What to do if CPS takes your child
If CPS is contacted and is investigating you for an allegation of abuse or neglect, you should take the matter seriously, no matter how ridiculous the allegation. CPS has the authority to take your child from your care if the CPS investigator believes that your child is not safe with you. This may seem like the CPS investigator has a lot of power because they do. The legal term for taking a child from a parent is called “removal.” If your child is removed from your care by CPS, consider these tips:
- Remain Calm: It is a very emotional thing to have a child placed into protective custody by CPS and it is understandable that most parents lose their cool when this happens. However, you have a better chance of getting your child back if you stay calm. Don’t argue with the investigator or make a scene. This wont help your case and your behaviors will be reported to the judge. Instead, do your best to remain calm, provide necessary information to the investigator and obtain as much information from the investigator as possible.
- Provide the investigator with names of friends or family members that can take your child. If CPS decides that your child cannot stay with you in your home, the child will be taken to a CPS facility if there are no friends or family that can take the child. If your child is being removed, give the CPS investigator a list of friends or family the investigator can call to take your child until the investigation is complete. The person taking your child does not have to be related to you. It can be a friend, neighbor, teacher, church pastor or anyone else that you feel comfortable with to care for your child temporarily. The person must be able to pass a background investigation so it is important to provide the investigator with several people just in case your first choice cannot pass background.
- Find out what you need to do to get your child back into your care. The CPS investigator is required to explain to you why the child is being taken from you. Don’t settle for an explanation of “we think your child was abused” or “your child is not safe with you.” Ask the investigator specifically why your child is being removed. Is it that your home isn’t safe? Are they concerned about drug use or domestic violence in the home? Make the investigator give you a specific reason as to why your child is being taken and ask them to give you some guidance on what you can do to get your child back. While you may not agree with the investigator’s allegations, you should consider addressing the concerns of the investigator before you go to Court. Addressing the investigator’s concerns early will help you get your child back faster.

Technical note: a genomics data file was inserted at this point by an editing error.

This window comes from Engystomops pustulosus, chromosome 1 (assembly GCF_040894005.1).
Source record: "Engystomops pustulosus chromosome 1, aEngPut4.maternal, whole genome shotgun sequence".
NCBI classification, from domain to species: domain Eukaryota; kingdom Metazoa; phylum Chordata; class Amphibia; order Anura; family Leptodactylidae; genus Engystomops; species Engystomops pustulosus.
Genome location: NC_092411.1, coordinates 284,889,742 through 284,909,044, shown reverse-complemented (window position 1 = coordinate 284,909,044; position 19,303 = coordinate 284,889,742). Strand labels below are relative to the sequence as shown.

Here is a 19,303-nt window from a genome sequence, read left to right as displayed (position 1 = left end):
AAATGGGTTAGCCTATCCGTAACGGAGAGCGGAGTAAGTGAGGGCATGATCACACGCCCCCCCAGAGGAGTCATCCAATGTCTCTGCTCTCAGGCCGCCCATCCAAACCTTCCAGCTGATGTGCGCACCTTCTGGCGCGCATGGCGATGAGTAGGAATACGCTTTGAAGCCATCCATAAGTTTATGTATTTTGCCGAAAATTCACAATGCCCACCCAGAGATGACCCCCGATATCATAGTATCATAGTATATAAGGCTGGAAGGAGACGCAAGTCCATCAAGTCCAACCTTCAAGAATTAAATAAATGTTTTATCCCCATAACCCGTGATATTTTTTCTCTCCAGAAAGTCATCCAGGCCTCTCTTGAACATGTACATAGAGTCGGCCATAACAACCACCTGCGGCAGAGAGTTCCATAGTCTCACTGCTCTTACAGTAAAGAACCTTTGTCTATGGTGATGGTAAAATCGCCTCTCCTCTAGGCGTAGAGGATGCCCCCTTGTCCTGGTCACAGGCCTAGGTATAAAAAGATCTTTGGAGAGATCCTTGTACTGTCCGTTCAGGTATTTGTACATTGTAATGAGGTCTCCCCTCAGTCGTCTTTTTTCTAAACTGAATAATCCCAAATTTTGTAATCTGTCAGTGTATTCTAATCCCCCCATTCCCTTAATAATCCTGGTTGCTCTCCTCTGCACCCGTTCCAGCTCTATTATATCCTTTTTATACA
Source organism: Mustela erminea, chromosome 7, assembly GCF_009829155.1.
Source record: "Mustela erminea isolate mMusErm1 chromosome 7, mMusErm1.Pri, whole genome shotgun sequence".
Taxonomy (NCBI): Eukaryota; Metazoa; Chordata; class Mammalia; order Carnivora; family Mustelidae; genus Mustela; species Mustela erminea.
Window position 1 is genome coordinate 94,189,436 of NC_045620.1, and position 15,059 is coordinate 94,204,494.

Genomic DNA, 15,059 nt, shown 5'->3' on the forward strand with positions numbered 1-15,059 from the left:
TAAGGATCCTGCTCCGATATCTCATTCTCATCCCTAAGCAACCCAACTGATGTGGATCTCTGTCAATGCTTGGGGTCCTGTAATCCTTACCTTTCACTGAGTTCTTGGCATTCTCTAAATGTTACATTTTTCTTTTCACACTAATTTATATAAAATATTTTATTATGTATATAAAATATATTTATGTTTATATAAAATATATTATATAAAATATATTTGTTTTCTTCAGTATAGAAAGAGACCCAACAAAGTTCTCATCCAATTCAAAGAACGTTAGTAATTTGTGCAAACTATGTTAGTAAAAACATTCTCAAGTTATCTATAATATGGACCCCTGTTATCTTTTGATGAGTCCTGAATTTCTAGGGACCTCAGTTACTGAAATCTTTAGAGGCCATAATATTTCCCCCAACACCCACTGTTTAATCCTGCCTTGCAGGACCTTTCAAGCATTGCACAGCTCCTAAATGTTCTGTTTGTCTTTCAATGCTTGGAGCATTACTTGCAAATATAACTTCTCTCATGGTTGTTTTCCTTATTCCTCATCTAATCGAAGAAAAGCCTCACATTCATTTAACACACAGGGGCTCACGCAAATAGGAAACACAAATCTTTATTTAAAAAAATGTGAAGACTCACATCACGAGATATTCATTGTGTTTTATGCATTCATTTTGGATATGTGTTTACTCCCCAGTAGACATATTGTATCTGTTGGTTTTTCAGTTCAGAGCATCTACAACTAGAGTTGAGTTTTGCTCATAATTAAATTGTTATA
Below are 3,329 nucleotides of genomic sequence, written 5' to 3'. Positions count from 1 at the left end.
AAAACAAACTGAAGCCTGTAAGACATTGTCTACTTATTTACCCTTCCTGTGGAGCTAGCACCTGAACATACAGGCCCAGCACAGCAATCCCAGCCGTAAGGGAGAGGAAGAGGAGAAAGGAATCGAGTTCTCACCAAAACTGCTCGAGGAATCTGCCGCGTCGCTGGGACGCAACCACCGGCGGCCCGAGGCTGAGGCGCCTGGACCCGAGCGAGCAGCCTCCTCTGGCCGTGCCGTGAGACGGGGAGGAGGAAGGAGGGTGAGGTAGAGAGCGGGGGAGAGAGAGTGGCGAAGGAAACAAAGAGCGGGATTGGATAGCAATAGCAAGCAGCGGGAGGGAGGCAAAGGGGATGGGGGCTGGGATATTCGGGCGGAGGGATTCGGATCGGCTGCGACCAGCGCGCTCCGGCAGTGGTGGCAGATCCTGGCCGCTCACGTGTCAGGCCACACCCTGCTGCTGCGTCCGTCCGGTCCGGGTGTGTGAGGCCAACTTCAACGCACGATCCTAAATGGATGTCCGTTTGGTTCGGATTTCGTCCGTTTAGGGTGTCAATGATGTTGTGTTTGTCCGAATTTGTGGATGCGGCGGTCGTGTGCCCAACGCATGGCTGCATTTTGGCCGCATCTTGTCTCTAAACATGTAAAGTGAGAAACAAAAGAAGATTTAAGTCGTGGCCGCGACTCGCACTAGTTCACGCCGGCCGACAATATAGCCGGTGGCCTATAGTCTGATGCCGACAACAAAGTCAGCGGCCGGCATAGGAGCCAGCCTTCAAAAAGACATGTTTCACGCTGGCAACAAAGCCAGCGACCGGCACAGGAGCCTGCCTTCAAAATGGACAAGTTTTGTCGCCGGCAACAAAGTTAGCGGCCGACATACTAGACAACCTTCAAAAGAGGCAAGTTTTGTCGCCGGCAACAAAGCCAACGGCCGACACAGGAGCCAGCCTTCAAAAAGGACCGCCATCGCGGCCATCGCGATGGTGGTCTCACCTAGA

- Get visitation set up with your child before the investigator leaves your home. It may be a few days before you see a judge to get visitation established with your child. Demand that the CPS investigator set up visitation for you and your child before the CPS investigator leaves your home with the child. You are entitled to a minimum of one hour per week with your child. Make sure the investigator has something set up for you to see your child.
- Talk to a lawyer. Getting solid legal advice about your CPS case from the very beginning is essential to having your children returned to your care. A lawyer knowledgeable in the dependency system can help address the concerns of the CPS investigator, determine what you need to do to have your child returned to you and may even be able to keep your case out of court. The moment CPS becomes involved in your life, you should have an attorney on your side.
- Make your appointments. If CPS takes your child, you will be given a court date. It is imperative that you attend court on the day the investigator tells you to be there. If the investigator asks you to attend meetings or sets up visitation for you, it is extremely important that you attend. This information will be reported to the judge and could affect the speed with which your children are returned to you.
- Identify any special needs or circumstances for your child. It is extremely important that the CPS investigator be aware of any special needs your child may have. If your child is on medication or requires extra support in school, make sure to inform the investigator. In addition, at the outset of your case, if you have any Native American Heritage, you need to let your investigator know immediately as this will affect the way your case is handled.
If you or someone you know has had your children removed by CPS, we can help. Our office has handled hundreds of CPS cases and we are experienced in all aspects of the dependency system. Call us today to schedule an initial consultation.